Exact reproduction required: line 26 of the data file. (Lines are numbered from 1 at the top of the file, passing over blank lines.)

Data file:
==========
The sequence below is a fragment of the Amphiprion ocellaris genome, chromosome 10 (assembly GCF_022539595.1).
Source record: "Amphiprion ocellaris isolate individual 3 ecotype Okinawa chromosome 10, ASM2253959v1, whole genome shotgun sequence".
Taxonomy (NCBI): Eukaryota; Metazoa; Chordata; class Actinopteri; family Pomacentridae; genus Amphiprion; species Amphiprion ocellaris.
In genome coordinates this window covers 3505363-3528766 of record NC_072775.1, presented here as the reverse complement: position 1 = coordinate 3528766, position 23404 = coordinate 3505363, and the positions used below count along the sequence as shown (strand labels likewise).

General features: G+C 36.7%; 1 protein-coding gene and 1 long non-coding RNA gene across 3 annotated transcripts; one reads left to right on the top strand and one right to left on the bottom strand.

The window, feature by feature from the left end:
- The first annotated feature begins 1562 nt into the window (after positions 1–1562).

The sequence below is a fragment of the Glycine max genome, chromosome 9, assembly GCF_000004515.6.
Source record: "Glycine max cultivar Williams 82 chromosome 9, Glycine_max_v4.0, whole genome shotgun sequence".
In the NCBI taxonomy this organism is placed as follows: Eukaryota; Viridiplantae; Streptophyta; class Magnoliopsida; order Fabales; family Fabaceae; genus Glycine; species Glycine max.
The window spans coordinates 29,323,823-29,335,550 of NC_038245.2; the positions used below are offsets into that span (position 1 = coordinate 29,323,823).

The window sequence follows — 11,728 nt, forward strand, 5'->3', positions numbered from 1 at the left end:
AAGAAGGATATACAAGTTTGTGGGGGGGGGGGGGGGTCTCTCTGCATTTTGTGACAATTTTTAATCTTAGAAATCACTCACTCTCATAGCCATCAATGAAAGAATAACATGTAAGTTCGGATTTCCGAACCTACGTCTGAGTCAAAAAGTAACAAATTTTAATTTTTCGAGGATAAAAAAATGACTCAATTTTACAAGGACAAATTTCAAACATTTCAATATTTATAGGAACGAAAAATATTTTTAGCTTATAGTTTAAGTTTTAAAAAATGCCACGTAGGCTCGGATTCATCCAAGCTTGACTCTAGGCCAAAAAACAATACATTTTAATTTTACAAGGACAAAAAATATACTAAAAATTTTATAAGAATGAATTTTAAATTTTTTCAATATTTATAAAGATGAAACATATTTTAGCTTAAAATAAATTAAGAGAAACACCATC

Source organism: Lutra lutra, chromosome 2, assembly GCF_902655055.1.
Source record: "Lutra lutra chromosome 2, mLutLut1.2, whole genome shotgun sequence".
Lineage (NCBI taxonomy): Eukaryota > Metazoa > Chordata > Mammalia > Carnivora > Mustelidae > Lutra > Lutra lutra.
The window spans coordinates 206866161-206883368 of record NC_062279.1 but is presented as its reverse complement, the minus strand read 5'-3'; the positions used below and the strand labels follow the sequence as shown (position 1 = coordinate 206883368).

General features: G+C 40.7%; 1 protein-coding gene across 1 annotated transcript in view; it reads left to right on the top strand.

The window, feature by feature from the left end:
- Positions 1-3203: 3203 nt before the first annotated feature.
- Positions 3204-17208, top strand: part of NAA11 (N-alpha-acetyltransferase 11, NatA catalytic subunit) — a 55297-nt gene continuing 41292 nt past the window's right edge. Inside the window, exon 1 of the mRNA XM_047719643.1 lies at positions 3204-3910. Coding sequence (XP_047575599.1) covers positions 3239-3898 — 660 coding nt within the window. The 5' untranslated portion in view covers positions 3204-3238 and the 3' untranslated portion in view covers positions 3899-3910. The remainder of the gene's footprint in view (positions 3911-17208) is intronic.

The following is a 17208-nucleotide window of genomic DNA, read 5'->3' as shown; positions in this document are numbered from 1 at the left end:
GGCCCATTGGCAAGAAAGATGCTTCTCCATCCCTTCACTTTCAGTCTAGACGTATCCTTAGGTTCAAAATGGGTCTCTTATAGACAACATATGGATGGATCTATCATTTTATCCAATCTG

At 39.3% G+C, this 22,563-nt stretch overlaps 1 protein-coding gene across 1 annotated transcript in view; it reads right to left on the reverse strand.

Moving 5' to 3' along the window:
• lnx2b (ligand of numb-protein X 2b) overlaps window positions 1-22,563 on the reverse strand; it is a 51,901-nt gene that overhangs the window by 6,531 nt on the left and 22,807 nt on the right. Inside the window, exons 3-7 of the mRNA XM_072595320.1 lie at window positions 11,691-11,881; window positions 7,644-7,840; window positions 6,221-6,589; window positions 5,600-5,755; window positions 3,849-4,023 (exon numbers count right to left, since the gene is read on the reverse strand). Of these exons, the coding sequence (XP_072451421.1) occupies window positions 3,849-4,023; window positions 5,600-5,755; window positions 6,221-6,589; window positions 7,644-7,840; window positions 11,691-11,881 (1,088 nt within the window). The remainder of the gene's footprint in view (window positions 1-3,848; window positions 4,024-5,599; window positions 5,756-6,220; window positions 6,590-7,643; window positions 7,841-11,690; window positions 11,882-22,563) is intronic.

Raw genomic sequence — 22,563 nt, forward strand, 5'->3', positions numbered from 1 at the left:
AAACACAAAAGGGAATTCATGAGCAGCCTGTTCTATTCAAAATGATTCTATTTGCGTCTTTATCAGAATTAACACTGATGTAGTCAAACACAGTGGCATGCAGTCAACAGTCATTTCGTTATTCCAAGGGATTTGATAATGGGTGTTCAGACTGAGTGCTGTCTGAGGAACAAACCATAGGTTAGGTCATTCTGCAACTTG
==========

• lnx2b (ligand of numb-protein X 2b) overlaps window positions 1-22,563 on the reverse strand; it is a 51,901-nt gene that overhangs the window by 6,531 nt on the left and 22,807 nt on the right. Inside the window, exons 3-7 of the mRNA XM_072595320.1 lie at window positions 11,691-11,881; window positions 7,644-7,840; window positions 6,221-6,589; window positions 5,600-5,755; window positions 3,849-4,023 (exon numbers count right to left, since the gene is read on the reverse strand). Of these exons, the coding sequence (XP_072451421.1) occupies window positions 3,849-4,023; window positions 5,600-5,755; window positions 6,221-6,589; window positions 7,644-7,840; window positions 11,691-11,881 (1,088 nt within the window). The remainder of the gene's footprint in view (window positions 1-3,848; window positions 4,024-5,599; window positions 5,756-6,220; window positions 6,590-7,643; window positions 7,841-11,690; window positions 11,882-22,563) is intronic.